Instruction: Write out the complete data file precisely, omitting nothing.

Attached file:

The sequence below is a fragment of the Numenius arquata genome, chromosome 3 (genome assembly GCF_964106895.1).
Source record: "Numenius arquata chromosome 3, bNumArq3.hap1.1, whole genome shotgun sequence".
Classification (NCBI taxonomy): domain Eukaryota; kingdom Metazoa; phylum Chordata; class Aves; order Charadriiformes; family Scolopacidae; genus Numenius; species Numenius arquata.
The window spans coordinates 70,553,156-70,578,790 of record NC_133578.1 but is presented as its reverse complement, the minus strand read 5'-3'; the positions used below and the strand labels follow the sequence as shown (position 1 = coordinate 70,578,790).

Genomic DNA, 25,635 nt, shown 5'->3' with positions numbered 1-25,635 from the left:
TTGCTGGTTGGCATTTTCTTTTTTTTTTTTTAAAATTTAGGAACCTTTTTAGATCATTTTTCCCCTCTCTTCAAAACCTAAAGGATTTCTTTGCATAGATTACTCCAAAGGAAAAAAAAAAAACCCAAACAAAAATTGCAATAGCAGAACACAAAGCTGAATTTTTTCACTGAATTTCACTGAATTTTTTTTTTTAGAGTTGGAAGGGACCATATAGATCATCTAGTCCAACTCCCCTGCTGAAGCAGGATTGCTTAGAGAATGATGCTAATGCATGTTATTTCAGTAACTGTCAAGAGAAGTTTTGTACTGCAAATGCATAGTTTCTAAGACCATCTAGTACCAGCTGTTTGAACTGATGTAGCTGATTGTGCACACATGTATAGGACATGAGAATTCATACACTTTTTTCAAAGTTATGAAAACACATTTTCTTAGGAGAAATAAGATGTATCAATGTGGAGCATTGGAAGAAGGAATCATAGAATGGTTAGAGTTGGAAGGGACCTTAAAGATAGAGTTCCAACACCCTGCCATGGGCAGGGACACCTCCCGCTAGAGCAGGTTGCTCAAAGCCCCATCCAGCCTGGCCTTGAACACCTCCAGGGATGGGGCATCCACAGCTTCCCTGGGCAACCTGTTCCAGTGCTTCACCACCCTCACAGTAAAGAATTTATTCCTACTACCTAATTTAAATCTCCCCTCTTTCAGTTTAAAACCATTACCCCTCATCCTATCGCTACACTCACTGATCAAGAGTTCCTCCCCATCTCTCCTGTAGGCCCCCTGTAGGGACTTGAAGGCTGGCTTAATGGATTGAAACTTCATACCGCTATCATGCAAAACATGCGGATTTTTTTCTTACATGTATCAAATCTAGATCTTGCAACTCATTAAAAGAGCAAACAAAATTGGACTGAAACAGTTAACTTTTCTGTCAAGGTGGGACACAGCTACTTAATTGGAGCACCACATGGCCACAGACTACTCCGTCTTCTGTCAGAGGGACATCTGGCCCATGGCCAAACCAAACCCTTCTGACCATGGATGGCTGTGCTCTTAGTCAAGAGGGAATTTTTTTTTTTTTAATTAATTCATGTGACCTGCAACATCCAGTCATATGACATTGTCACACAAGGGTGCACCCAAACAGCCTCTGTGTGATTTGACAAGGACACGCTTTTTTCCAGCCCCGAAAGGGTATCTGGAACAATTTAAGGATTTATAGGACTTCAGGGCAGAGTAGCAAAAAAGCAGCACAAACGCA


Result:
The sequence below is a fragment of the Numenius arquata genome, chromosome 3 (genome assembly GCF_964106895.1).
Source record: "Numenius arquata chromosome 3, bNumArq3.hap1.1, whole genome shotgun sequence".
Classification (NCBI taxonomy): domain Eukaryota; kingdom Metazoa; phylum Chordata; class Aves; order Charadriiformes; family Scolopacidae; genus Numenius; species Numenius arquata.
The window spans coordinates 70,553,156-70,578,790 of record NC_133578.1 but is presented as its reverse complement, the minus strand read 5'-3'; the positions used below and the strand labels follow the sequence as shown (position 1 = coordinate 70,578,790).

Genomic DNA, 25,635 nt, shown 5'->3' with positions numbered 1-25,635 from the left:
TTGCTGGTTGGCATTTTCTTTTTTTTTTTTTAAAATTTAGGAACCTTTTTAGATCATTTTTCCCCTCTCTTCAAAACCTAAAGGATTTCTTTGCATAGATTACTCCAAAGGAAAAAAAAAAAACCCAAACAAAAATTGCAATAGCAGAACACAAAGCTGAATTTTTTCACTGAATTTCACTGAATTTTTTTTTTTAGAGTTGGAAGGGACCATATAGATCATCTAGTCCAACTCCCCTGCTGAAGCAGGATTGCTTAGAGAATGATGCTAATGCATGTTATTTCAGTAACTGTCAAGAGAAGTTTTGTACTGCAAATGCATAGTTTCTAAGACCATCTAGTACCAGCTGTTTGAACTGATGTAGCTGATTGTGCACACATGTATAGGACATGAGAATTCATACACTTTTTTCAAAGTTATGAAAACACATTTTCTTAGGAGAAATAAGATGTATCAATGTGGAGCATTGGAAGAAGGAATCATAGAATGGTTAGAGTTGGAAGGGACCTTAAAGATAGAGTTCCAACACCCTGCCATGGGCAGGGACACCTCCCGCTAGAGCAGGTTGCTCAAAGCCCCATCCAGCCTGGCCTTGAACACCTCCAGGGATGGGGCATCCACAGCTTCCCTGGGCAACCTGTTCCAGTGCTTCACCACCCTCACAGTAAAGAATTTATTCCTACTACCTAATTTAAATCTCCCCTCTTTCAGTTTAAAACCATTACCCCTCATCCTATCGCTACACTCACTGATCAAGAGTTCCTCCCCATCTCTCCTGTAGGCCCCCTGTAGGGACTTGAAGGCTGGCTTAATGGATTGAAACTTCATACCGCTATCATGCAAAACATGCGGATTTTTTTCTTACATGTATCAAATCTAGATCTTGCAACTCATTAAAAGAGCAAACAAAATTGGACTGAAACAGTTAACTTTTCTGTCAAGGTGGGACACAGCTACTTAATTGGAGCACCACATGGCCACAGACTACTCCGTCTTCTGTCAGAGGGACATCTGGCCCATGGCCAAACCAAACCCTTCTGACCATGGATGGCTGTGCTCTTAGTCAAGAGGGAATTTTTTTTTTTTTAATTAATTCATGTGACCTGCAACATCCAGTCATATGACATTGTCACACAAGGGTGCACCCAAACAGCCTCTGTGTGATTTGACAAGGACACGCTTTTTTCCAGCCCCGAAAGGGTATCTGGAACAATTTAAGGATTTATAGGACTTCAGGGCAGAGTAGCAAAAAAGCAGCACAAACGCA